On September 9th, Dr. Oz featured the truth about “flushable” wipes on his program.

Dr. Oz – Wipes Part 1

Dr. Oz – Wipes Part 2

Some of you will recall my post on this topic from last year, Those Wascally Wipes, in which I discussed how most wipes don’t break apart like toilet paper does. This is why wastewater treatment agencies across the globe are telling people that only the three Ps should go down the toilet– pee, poop, and (toilet) paper.

Two days prior to Dr. Oz’s show, Bloomberg featured an excellent piece on this topic called Flush-Defying Wipes Bedevil Cities as Sewers Surrender by Henry Goldman. It begins:

The ancient Greeks used clay and stone; the Romans, sponges and salt water. Americans made do with rags, newspapers or mail-order catalogs until 1890 when the Scott brothers popularized toilet paper on a roll.

Only in the past decade have grownups seized upon moist “flushable” wipes similar to those that clean baby bottoms, a product that has become a prized asset in a flat market. Accelerating sales are demonstrated inside the world’s sewers, where tons clog equipment. From New York to London, the hygiene fad costs governments millions of dollars a year.

Since visiting a sewer treatment plant in this episode, Dr. Oz now recommends moistening toilet paper rather than using wipes to clean up after doing your business. Even so, there’s a statement and links to videos from one of the major wipes manufacturers, Kimberly-Clark, on his website. While Kimberly-Clark says that only some of their wipes are flushable, unfortunately people who’ve seen Dr. Oz’s show are trumpeting online, “don’t flush wipes– except for Kimberly-Clark’s.”

The wise thing to do is not flush any wipes at all whether or not they claim to be flushable on the package. They’re not going to break apart as well as toilet paper regardless of the brand. Many contain plastic. They might be flushable in the sense that they make it past your toilet, but then they can clog up pipes and the treatment plant. To protect our aging infrastructure and the environment, we shouldn’t flush wipes. Wipes can and have contributed to major sewer overflows– and all that unsanitary waste and garbage can go right into storm drains and then straight to ponds, streams, and lakes.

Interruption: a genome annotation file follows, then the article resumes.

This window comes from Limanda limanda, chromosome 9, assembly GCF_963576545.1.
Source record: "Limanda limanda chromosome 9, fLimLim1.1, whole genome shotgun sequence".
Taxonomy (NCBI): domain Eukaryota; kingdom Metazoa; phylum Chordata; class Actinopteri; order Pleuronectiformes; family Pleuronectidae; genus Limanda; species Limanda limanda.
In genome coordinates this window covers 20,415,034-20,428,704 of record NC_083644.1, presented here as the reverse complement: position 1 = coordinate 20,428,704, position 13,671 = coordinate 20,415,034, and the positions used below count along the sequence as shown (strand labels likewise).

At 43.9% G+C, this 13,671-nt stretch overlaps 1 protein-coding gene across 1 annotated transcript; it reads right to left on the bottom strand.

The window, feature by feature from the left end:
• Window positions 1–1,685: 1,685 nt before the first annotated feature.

Besides the resources mentioned in my other post, JWC Environmental tracks some of the damage wipes do on their No More Wipes page. It’s worth a look.

The bottom line is that if you choose to use wipes, please make the simple decision not to flush them. They can go into the garbage just like everything else that doesn’t belong in the toilet. If we can’t stop putting things into our sewer system and septic tanks that don’t belong, we’ll soon need little WALL-E robots to follow us around and clean up after us. Then WALL-Es might evolve into Cylons and as Cylons they’ll invent Skynet… flushing wipes just doesn’t lead to a good outcome any way you look at it.

I, for one, will feel very stupid if, a thousand years from now, archaeologists find that our society perished in a catastrophic sewer overflow triggered by our swanky hygiene habits. Yeah. D’oh.

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If you are in a spaceship that is traveling at the speed of light, and you turn on the headlights, does anything happen? –Steven Wright

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©2014 H. Hiatt/wildninjablog.com. All articles/posts on this blog are copyrighted original material that may not be reproduced in part or whole in any electronic or printed medium without prior permission from H. Hiatt/wildninjablog.com.

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World Toilet Day

Thank you to intrepid WordPress blogger T.V. Raj for reminding me that November 19th is World Toilet Day.

This is not a joke nor is it meant to be crude. Sanitation is a monumental issue for billions of people. See CNN’s piece on World Toilet Day and World Toilet Day.org for more information. (more…)

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From United Utilities, UK

From United Utilities, UK

This is a song that every toddler should learn along with Twinkle Twinkle, The Wheels on the Bus, and Mah Na Mah Na:

Our infrastructure might depend on it. (more…)